Country of Origin

A style of wheat beer, Witbier (“white beer”) originated in 14th Century Monasteries in Belgium. The village of Hoegaarden is widely regarded as the birthplace of Witbier.

Known for its light, tart and spicy taste, Witbiers were originally brewed with local herbs and spices, most notably coriander. As hops gained in popularity as a bittering herb, many Witbier brewers left behind their local herbs and spices, changing the taste profile of Witbiers.

In the 1800’s as Lagers became the beer style of choice in Europe, Witbiers lost their foothold in the Belgian brewing market. While some traditional Witbiers are still being brewed, it is more common and easier to find German Hefeweizens than a classic Belgian style Witbiers.

Unfiltered, Witbiers have a hazy and cloudy appearance, ranging in colour from light straw to an light orange-yellow. With a high carbonation, this style has an effervescent and light taste, and a white creamy head with good retention. A good Witbier should have a hint of spice that doesn’t overpower the overall flavour, and a light hop taste.

A tulip glass is the traditional way to serve a Witbier. You don’t want a Witbier too cold either, 40-45 ℉ is the ideal serving temperature.

Food Pairing
Witbier pairs well with light food such as shellfish, salads or cheese. If you have a bottle of home brewed Witbier to spare, it also acts as an excellent marinade for chicken.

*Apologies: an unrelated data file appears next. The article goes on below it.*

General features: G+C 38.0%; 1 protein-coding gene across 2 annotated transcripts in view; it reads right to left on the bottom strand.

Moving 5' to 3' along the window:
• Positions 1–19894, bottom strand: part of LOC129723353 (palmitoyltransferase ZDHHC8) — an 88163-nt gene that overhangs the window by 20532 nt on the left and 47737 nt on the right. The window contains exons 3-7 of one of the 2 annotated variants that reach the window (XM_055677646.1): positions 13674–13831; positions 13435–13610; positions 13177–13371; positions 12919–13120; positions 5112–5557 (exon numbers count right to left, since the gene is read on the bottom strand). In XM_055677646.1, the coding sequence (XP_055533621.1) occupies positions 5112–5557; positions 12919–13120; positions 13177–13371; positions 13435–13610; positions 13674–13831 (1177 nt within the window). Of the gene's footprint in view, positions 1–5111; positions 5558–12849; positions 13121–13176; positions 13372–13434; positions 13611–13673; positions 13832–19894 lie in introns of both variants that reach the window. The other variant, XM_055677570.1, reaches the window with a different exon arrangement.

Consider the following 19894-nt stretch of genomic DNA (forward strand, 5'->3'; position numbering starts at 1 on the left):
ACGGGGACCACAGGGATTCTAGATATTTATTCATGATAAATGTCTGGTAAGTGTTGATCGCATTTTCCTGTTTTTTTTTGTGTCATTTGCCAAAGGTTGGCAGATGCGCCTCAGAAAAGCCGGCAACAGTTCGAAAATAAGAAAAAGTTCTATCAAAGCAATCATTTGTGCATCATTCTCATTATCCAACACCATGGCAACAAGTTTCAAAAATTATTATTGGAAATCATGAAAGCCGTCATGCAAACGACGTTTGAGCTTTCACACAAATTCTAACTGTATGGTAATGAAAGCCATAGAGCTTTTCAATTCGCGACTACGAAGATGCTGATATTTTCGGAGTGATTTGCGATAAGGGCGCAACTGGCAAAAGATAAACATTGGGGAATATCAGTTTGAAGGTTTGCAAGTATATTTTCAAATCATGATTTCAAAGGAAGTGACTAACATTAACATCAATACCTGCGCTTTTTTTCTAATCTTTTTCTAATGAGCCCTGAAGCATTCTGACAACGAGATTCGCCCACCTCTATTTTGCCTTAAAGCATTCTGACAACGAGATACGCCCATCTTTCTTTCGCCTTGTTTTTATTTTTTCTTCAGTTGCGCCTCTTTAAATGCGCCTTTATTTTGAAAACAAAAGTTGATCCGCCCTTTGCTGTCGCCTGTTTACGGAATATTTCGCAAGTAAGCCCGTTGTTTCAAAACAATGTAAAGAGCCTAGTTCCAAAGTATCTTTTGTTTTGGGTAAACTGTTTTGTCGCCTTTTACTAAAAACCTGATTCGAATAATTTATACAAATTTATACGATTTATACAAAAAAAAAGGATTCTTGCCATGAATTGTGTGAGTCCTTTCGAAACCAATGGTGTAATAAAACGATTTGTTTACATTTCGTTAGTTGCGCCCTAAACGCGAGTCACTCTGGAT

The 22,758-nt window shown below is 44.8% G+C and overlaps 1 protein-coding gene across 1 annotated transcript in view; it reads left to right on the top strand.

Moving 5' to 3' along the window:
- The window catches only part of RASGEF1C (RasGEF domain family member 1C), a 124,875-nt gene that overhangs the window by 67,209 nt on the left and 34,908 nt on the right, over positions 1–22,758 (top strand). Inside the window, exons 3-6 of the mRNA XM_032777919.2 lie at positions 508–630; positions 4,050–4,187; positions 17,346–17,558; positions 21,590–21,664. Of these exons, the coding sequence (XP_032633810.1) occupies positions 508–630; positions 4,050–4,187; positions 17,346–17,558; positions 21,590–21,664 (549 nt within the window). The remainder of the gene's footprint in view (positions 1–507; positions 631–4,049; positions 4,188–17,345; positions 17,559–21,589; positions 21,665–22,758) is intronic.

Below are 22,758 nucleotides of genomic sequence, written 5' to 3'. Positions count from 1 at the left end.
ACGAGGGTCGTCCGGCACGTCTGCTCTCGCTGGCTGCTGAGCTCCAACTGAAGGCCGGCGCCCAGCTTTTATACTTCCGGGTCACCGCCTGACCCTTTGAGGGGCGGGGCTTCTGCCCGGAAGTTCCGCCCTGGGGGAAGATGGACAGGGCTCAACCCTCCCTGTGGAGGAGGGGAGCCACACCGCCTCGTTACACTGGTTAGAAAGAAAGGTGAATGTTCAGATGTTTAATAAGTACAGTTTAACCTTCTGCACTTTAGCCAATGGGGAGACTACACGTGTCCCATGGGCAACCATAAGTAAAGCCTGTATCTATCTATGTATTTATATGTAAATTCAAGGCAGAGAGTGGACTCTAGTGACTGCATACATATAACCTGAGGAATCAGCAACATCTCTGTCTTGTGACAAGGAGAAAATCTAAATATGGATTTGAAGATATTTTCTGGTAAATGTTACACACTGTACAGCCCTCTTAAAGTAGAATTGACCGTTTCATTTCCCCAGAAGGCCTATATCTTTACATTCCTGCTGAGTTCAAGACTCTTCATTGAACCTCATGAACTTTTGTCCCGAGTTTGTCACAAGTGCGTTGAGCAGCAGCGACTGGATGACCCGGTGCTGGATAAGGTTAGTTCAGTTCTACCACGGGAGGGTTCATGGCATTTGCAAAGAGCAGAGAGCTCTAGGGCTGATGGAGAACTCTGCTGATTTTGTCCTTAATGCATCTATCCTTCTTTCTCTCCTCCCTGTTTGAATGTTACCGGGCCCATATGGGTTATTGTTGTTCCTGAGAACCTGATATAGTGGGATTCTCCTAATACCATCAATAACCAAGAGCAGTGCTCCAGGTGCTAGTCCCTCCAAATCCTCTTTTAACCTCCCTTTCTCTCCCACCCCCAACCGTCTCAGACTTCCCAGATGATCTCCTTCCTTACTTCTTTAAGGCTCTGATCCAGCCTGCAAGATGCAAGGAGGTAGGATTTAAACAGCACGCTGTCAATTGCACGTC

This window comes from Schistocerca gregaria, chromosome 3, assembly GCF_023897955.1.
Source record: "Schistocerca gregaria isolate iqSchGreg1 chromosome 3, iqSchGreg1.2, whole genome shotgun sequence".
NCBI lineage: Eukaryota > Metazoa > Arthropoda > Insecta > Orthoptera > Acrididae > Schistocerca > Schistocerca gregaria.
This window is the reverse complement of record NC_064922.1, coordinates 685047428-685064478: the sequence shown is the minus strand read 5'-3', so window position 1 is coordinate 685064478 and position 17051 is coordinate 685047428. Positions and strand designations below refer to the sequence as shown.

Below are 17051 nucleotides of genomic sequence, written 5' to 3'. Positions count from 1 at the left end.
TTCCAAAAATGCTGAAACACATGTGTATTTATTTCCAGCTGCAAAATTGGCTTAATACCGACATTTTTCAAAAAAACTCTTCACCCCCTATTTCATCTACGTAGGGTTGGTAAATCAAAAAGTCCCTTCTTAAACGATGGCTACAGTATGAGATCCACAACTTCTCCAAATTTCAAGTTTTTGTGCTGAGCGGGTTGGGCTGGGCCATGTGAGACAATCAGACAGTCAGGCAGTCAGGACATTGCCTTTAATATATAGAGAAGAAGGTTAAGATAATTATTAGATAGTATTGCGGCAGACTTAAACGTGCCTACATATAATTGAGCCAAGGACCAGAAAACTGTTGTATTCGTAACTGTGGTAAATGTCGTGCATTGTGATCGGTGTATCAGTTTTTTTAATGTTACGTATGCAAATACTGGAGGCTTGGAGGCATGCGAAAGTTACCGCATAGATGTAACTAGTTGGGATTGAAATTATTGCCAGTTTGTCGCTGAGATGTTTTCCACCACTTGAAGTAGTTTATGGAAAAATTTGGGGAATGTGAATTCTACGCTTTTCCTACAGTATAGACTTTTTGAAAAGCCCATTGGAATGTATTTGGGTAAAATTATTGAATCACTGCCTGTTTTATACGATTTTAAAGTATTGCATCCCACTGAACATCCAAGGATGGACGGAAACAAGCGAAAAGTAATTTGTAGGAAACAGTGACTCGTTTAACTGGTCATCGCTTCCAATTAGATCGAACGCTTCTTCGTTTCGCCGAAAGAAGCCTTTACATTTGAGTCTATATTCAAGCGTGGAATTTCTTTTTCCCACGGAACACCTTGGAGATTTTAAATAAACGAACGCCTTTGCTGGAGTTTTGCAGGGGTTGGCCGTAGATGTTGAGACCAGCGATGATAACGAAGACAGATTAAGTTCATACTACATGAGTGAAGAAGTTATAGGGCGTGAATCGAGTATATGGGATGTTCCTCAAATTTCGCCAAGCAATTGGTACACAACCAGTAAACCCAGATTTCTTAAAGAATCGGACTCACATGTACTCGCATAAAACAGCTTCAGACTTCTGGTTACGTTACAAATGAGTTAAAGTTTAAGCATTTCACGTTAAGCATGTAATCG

Witbier Food Pairing - Shellfish Witbier Food Pairing - Salad Witbier Food Pairing - Cheese

Brewing Tips

  • Use light coloured malts. It’s called “Witbier / White Beer” for a reason. One of the main characteristics of a Witbier is it’s pale white-yellow appearance.

  • Lay off the spices. Yes, Witbiers are known for their spice profile, but you can easily overdue it when brewing. Make coriander your main spice, not the only spice. And crush whole spices on your brew day, not before.

  • Use Belgian yeast. They’re usually more expensive but to get a proper authentic Witbier you need to go to the source.

  • Slow ferment temperature increase. Witbiers work best when you can slowly increase the fermentation temperature. Start around 62-65 ℉ and when it looks like the fermentation is complete, take 2-3 days to slowly raise the temperature to 70-75 ℉.

Want to brew your own Witbier?

Try Brew HQ's Belgian Wit Recipe Kit.